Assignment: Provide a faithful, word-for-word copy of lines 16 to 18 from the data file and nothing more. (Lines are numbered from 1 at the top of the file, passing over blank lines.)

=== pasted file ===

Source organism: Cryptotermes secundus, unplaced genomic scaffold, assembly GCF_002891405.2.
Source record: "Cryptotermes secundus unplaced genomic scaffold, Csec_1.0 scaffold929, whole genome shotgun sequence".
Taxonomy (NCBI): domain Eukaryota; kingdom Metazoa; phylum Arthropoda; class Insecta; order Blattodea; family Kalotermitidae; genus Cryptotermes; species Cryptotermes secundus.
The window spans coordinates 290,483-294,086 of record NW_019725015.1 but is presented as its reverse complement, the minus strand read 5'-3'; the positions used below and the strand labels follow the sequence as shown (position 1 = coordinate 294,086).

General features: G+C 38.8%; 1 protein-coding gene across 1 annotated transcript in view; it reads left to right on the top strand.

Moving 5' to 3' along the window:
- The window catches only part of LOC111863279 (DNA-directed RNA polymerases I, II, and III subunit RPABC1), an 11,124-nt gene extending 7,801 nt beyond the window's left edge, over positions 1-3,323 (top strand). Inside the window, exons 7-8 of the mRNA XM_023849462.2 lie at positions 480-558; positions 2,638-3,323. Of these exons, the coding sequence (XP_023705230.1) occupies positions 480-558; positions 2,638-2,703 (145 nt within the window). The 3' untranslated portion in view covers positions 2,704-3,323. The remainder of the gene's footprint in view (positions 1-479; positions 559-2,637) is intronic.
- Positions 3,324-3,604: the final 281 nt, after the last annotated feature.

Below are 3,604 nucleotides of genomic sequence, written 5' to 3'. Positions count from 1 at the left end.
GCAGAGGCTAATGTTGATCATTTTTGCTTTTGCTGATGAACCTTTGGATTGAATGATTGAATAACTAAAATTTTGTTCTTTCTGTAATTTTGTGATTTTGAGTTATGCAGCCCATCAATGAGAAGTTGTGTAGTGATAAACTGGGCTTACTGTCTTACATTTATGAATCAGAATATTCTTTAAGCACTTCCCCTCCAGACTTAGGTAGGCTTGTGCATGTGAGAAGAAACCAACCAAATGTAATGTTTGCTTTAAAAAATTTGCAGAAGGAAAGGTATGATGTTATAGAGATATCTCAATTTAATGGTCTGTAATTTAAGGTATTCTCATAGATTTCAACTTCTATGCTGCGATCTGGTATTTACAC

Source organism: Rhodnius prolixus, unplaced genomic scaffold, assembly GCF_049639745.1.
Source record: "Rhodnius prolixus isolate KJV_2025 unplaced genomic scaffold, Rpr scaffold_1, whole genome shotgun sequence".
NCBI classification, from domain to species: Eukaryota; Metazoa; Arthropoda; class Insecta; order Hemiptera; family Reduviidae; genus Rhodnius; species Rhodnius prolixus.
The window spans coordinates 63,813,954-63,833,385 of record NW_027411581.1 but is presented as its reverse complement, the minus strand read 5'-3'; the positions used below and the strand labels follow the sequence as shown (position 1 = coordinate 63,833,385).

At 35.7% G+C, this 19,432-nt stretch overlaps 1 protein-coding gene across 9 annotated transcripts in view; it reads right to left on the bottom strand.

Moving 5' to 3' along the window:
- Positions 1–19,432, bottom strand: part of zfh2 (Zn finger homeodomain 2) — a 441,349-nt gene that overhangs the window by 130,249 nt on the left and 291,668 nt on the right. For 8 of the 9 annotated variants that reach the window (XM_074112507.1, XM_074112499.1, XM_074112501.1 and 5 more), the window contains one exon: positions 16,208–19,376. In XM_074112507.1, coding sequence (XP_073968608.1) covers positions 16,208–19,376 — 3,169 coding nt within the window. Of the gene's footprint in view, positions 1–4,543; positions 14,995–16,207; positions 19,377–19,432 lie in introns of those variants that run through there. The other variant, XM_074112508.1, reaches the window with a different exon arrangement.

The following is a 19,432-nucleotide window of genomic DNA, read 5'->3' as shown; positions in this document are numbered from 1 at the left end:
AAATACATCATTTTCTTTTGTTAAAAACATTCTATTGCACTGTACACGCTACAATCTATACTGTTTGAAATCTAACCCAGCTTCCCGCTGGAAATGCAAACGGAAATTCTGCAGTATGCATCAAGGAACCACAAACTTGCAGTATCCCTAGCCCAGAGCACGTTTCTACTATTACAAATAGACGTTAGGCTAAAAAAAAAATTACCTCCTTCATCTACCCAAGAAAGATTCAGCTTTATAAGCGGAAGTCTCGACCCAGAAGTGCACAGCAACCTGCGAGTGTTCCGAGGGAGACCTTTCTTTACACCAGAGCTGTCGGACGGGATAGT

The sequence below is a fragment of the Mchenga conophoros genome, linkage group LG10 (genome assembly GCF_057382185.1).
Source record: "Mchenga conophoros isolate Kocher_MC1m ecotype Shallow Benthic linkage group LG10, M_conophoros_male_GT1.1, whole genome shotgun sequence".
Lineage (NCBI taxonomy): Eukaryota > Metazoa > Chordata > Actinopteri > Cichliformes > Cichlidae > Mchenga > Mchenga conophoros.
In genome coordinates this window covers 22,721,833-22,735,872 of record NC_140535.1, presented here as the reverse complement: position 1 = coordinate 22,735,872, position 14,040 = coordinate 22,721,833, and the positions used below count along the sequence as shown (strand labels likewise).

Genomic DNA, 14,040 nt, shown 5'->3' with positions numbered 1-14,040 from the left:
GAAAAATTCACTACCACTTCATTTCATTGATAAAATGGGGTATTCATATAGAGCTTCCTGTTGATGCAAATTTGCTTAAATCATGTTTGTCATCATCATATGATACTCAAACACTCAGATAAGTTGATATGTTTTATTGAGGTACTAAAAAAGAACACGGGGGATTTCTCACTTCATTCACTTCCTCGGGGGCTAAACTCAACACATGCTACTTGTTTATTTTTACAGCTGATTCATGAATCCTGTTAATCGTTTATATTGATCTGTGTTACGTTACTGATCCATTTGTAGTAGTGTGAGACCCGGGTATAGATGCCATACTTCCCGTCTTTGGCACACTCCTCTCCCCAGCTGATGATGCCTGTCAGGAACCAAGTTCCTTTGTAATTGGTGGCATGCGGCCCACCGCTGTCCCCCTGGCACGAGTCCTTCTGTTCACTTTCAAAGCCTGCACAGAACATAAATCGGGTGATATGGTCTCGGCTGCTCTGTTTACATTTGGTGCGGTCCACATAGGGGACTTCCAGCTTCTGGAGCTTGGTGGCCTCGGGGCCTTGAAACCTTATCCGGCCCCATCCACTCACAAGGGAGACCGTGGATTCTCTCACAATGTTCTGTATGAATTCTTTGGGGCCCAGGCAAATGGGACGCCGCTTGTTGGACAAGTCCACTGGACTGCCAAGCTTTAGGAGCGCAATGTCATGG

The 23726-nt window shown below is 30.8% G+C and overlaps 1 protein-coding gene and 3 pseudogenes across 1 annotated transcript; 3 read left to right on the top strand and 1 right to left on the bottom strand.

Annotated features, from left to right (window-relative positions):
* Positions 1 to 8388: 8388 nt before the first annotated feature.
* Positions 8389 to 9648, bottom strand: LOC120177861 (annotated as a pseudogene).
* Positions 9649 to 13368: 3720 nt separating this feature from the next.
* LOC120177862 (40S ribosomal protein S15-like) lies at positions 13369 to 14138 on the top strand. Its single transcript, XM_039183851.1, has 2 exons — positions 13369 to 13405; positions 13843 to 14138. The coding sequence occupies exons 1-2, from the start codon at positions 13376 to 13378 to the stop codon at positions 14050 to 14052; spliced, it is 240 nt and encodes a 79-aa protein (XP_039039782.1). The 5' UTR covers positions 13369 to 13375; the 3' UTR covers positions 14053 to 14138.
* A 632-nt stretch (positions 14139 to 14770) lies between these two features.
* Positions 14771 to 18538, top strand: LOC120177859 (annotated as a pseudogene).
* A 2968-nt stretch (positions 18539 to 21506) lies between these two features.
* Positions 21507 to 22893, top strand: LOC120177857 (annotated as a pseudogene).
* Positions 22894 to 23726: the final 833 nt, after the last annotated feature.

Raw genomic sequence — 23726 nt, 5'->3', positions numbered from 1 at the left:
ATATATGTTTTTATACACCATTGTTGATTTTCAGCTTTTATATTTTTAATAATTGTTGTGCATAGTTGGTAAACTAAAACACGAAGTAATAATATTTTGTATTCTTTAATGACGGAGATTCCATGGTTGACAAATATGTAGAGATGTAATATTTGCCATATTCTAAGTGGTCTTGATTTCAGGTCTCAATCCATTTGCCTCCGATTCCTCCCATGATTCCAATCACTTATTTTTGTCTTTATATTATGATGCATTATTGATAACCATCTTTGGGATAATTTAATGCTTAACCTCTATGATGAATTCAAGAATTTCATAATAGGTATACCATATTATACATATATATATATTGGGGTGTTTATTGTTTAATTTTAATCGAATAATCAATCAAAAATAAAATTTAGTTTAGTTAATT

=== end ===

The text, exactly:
Moving 5' to 3' along the window:
- Positions 1–19,432, bottom strand: part of zfh2 (Zn finger homeodomain 2) — a 441,349-nt gene that overhangs the window by 130,249 nt on the left and 291,668 nt on the right. For 8 of the 9 annotated variants that reach the window (XM_074112507.1, XM_074112499.1, XM_074112501.1 and 5 more), the window contains one exon: positions 16,208–19,376. In XM_074112507.1, coding sequence (XP_073968608.1) covers positions 16,208–19,376 — 3,169 coding nt within the window. Of the gene's footprint in view, positions 1–4,543; positions 14,995–16,207; positions 19,377–19,432 lie in introns of those variants that run through there. The other variant, XM_074112508.1, reaches the window with a different exon arrangement.

The following is a 19,432-nucleotide window of genomic DNA, read 5'->3' as shown; positions in this document are numbered from 1 at the left end: